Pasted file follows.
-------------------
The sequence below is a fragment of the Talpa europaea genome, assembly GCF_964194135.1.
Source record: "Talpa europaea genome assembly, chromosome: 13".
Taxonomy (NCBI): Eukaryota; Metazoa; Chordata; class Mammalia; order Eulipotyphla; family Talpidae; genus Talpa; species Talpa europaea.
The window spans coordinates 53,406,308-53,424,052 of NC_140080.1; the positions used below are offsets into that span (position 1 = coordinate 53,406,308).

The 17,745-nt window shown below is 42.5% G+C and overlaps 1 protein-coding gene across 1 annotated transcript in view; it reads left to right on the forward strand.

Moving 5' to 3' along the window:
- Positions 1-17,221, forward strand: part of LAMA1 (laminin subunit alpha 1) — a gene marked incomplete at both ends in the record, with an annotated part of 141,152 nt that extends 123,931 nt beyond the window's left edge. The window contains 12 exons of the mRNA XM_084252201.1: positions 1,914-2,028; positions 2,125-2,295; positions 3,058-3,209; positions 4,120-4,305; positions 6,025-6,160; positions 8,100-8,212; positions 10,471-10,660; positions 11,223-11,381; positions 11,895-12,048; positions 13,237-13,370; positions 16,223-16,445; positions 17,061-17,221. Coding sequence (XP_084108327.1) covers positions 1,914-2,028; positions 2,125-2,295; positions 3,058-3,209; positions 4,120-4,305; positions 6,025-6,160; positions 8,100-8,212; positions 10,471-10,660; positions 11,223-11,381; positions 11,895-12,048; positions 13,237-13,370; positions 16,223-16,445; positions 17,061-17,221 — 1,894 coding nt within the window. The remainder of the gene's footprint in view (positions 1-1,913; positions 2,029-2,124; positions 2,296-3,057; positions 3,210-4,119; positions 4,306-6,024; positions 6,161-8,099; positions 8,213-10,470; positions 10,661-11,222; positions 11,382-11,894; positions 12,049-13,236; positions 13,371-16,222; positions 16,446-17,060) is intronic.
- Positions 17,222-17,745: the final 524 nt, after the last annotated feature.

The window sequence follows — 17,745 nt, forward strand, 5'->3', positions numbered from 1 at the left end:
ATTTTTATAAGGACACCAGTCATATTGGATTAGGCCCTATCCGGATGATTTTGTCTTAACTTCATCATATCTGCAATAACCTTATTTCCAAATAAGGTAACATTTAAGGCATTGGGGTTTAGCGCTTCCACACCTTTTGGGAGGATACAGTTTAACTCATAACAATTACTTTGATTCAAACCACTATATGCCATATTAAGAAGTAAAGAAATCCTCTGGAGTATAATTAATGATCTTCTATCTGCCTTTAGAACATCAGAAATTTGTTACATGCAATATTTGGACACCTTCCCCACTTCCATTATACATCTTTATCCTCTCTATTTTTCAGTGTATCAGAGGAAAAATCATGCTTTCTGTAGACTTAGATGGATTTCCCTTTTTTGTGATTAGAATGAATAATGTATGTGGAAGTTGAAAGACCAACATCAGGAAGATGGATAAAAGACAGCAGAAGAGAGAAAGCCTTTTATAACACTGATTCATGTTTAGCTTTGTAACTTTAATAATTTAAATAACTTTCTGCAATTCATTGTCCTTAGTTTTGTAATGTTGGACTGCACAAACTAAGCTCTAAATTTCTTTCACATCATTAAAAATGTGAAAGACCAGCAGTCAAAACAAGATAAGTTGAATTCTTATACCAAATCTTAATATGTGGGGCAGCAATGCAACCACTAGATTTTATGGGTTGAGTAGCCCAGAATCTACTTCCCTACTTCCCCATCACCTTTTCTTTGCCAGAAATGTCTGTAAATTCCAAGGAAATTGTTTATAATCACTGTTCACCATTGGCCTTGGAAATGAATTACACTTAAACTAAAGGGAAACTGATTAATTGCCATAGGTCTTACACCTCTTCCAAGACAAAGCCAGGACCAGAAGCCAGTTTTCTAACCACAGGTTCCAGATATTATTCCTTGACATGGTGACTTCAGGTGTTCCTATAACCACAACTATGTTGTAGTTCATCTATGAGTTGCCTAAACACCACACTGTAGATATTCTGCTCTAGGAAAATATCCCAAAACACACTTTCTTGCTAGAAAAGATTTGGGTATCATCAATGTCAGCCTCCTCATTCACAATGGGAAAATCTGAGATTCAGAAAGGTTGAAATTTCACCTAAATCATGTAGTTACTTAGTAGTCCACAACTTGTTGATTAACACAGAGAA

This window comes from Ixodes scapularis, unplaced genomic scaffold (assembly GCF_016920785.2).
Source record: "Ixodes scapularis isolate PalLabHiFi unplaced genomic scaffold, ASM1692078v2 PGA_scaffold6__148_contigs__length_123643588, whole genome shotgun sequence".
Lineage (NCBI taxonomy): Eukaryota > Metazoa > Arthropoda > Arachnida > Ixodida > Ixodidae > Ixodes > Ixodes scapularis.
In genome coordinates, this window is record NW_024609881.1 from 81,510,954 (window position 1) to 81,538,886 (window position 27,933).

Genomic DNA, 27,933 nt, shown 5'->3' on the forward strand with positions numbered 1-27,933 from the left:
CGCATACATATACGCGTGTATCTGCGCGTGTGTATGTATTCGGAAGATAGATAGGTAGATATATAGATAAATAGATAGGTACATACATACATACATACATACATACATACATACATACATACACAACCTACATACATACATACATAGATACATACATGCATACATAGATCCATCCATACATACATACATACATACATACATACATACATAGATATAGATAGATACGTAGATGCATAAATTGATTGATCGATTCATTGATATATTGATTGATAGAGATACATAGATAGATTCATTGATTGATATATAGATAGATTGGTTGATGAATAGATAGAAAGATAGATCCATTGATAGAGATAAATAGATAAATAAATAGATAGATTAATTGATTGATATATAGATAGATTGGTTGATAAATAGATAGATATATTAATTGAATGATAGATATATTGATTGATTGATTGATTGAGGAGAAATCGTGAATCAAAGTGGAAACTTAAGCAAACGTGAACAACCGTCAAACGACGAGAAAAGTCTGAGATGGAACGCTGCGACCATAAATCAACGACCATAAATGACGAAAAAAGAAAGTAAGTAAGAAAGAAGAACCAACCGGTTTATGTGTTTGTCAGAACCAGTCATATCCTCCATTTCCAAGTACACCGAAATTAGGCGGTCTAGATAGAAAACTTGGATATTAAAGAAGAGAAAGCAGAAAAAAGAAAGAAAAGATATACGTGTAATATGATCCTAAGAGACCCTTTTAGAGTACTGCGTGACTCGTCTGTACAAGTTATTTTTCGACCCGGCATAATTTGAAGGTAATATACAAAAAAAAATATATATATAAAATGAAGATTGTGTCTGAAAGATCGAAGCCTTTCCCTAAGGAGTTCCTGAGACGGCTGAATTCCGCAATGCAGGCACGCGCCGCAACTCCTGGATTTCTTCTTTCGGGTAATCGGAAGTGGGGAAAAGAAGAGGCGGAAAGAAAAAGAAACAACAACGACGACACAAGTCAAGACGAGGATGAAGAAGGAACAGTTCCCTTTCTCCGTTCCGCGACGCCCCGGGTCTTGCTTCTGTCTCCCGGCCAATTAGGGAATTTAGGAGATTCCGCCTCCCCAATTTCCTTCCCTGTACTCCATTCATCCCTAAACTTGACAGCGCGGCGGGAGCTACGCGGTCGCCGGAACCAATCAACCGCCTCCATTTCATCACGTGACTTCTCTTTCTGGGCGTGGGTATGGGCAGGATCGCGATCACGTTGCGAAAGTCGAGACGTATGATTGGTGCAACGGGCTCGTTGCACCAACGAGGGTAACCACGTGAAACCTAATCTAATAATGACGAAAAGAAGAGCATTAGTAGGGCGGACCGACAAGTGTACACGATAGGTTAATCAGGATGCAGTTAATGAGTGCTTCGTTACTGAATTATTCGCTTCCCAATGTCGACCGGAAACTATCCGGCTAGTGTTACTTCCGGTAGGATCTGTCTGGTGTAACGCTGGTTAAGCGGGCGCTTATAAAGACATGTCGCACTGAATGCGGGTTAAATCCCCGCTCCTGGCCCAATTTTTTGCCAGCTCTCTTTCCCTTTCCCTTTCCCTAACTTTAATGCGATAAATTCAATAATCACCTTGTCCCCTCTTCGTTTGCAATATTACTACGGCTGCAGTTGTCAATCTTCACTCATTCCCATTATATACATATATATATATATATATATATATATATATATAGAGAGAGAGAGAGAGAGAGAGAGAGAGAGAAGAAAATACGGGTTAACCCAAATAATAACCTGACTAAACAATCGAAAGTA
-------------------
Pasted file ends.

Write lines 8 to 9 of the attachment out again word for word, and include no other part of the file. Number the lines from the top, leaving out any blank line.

- Positions 17,222-17,745: the final 524 nt, after the last annotated feature.

The window sequence follows — 17,745 nt, forward strand, 5'->3', positions numbered from 1 at the left end: